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JBL Xtreme 3 Review 2021

JBL’s latest update to its portable Bluetooth speaker lineup, the Xtreme 3, comes at the right time when outdoor gatherings are the norm. As the name suggests, this $349.95 speaker isn’t subtle—it’s large, powerful, and intended for those who want to bring the bass to the party. It has a fully waterproof build, making it ideal for outdoor gatherings. While its improvements over the Xtreme 2 are nominal, it’s one of the best outdoor-friendly speakers for bass lovers, and that earns it our Editors’ Choice award.

A Big, Tough Speaker

Available in black, blue, or camouflage and measuring 5.4 by 11.8 by 5.3 inches (HWD), the 4.4-pound Xtreme 3 has a cylindrical build with passive radiators on either end. A large JBL logo is emblazoned on the front face of the speaker, which has wraparound grille and built-in handles for the included removable strap to latch onto. The adjustable strap has rubber grips that will keep it from sliding around on your shoulder, and it attaches to the speaker with carabiner-like fasteners. On the bottom panel, there are more rubber strips to keep the speaker stable on flat surfaces. 

The Xtreme 3 has an IP67 rating, which is about as high of an ingress protection rating as you’ll see on consumer products. It means the Xtreme 3 is waterproof and safe from dust—it can be submerged up to a meter for 30 minutes without issue. Bluetooth signal can’t survive underwater, but the point is that you can take this speaker poolside, use it in a storm or on the beach, and it should perform without issue—and you can rinse it off after.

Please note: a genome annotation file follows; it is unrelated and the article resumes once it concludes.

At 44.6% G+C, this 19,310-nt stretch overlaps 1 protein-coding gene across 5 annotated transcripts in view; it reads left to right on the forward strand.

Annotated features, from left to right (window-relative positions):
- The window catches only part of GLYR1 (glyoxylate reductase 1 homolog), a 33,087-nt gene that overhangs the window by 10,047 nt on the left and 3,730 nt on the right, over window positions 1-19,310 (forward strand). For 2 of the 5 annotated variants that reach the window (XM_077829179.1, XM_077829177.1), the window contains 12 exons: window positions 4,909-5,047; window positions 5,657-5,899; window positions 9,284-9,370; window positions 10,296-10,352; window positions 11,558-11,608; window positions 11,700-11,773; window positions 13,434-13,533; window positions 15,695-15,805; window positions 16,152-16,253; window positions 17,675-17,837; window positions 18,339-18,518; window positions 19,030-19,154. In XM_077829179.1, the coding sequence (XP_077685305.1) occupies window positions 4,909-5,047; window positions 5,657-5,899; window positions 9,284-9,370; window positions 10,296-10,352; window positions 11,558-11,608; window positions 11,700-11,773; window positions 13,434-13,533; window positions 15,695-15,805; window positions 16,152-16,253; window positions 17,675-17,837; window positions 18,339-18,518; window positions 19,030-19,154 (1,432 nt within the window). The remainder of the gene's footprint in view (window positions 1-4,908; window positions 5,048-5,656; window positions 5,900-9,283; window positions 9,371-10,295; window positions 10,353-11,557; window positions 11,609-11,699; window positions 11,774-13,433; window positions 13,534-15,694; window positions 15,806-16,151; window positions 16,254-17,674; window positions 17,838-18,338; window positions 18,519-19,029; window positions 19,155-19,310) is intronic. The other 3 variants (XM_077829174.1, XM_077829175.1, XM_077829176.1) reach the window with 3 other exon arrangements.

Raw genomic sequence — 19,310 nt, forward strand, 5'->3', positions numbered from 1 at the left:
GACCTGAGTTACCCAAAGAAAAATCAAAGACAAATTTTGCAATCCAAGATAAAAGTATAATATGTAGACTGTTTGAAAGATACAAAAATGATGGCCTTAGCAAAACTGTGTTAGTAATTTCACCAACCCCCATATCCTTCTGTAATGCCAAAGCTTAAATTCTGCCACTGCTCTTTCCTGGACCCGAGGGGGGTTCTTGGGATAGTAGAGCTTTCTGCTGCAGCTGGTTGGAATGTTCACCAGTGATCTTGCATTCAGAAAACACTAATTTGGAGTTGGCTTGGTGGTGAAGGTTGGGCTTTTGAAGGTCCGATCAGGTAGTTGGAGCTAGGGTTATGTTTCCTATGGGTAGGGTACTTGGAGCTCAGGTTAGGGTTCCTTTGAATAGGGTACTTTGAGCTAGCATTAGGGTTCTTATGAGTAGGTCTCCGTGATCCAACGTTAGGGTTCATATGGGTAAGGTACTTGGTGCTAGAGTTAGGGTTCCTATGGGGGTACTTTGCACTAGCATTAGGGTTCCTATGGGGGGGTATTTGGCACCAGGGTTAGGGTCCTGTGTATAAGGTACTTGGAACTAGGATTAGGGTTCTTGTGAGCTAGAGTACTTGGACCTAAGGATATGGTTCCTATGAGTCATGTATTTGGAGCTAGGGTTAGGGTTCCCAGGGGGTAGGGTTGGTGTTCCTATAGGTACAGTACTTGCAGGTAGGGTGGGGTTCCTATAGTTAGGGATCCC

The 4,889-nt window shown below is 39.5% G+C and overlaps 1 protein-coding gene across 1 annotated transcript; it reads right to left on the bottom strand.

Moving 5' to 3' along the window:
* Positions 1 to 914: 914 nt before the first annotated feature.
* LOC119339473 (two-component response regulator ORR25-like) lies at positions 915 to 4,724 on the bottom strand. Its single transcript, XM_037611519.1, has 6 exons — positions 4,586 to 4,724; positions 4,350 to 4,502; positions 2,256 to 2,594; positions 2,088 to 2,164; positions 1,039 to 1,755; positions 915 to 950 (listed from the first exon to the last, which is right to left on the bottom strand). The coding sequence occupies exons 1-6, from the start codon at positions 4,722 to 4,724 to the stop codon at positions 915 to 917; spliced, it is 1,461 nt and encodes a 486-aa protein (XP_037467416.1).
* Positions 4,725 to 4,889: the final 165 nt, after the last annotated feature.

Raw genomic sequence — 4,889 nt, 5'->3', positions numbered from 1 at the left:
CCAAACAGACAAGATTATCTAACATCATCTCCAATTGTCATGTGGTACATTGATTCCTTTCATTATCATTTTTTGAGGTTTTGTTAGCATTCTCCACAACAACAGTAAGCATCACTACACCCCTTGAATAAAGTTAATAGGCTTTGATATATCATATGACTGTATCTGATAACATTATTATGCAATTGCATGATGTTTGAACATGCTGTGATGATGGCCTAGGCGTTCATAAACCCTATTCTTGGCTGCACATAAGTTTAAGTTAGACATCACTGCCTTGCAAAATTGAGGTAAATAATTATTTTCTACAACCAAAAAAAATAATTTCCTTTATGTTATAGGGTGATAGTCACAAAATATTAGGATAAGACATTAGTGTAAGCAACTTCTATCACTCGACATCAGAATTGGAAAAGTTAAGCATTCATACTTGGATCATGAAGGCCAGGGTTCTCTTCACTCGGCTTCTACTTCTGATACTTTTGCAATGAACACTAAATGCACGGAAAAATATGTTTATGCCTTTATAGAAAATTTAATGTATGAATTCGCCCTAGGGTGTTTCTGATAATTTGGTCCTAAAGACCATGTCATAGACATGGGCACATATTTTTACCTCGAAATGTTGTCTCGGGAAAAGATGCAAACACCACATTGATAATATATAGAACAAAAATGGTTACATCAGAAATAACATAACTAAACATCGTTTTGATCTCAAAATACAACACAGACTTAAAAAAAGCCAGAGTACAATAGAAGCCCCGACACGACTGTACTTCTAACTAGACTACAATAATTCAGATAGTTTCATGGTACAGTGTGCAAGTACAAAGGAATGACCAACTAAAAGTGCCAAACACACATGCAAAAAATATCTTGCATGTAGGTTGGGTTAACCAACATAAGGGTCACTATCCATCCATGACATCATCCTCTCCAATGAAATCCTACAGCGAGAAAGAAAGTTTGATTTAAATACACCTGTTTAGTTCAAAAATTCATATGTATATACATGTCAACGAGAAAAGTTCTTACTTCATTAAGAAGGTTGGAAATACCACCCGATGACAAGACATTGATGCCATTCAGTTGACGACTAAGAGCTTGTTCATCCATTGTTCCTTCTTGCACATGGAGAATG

An array of controls are situated on the top, between the handles. There are buttons for power, Bluetooth, volume, play/pause (pressing it twice skips forward a track, but there’s no backward navigation), and PartyBoost, which links the Xtreme 3 with other compatible JBL speakers.

The back panel houses a connections panel that’s protected by a snap-shut cover—when this cover is open, that waterproof rating goes out the window. Here, you can connect the included power adapter to the USB-C port, and there’s also a 3.5mm aux input, but no cable is included. A USB-A port is available for charging devices using the Xtreme 3’s battery.

Behind the grille, the Xtreme 3 employs dual 25-watt, 2.8-inch woofers and dual 25-watt, 0.8-inch tweeters, delivering a powerful rumble augmented by the aforementioned dual radiators. The frequency range is listed as 53.5Hz to 20kHz. The speaker is compatible with Bluetooth 5.1, and supports AAC and SBC codecs.

The JBL Portable app for Android and iOS is a one-size-fits-all app for many JBL products. It will immediately recognize the paired Xtreme 3, and once paired, you can use it to link up speakers via PartyBoost, or you can update the firmware and adjust audio feedback for controls in the settings menu. And that’s about it. Including adjustable EQ—or any listening modes at all—in the app would have been nice, especially at this price. Still, it’s a good idea to download the app for the firmware updates alone.

We’re a bit bummed to see that the speakerphone functionality from the Xtreme 2 isn’t included here. It’s not essential, but the ability to take calls without picking up your phone is surely a useful option.

JBL estimates the speaker’s battery life to be roughly 15 hours, but your results will vary with your volume levels.

Powerful Audio for Bass Lovers

On tracks with intense sub-bass content, like The Knife’s “Silent Shout,” the Xtreme 3 delivers powerful low-frequency depth. At top volume levels, the DSP (digital signal processing) kicks in and prevents distortion by thinning the bass out a bit—things don’t sound brittle at all, but it’s a less robust bass depth than you get at, say, 75% volume level. That said, it’s still quite powerful—the Xtreme 3 can get pretty loud—and the passive radiators add some physical vibrational thump to the proceedings.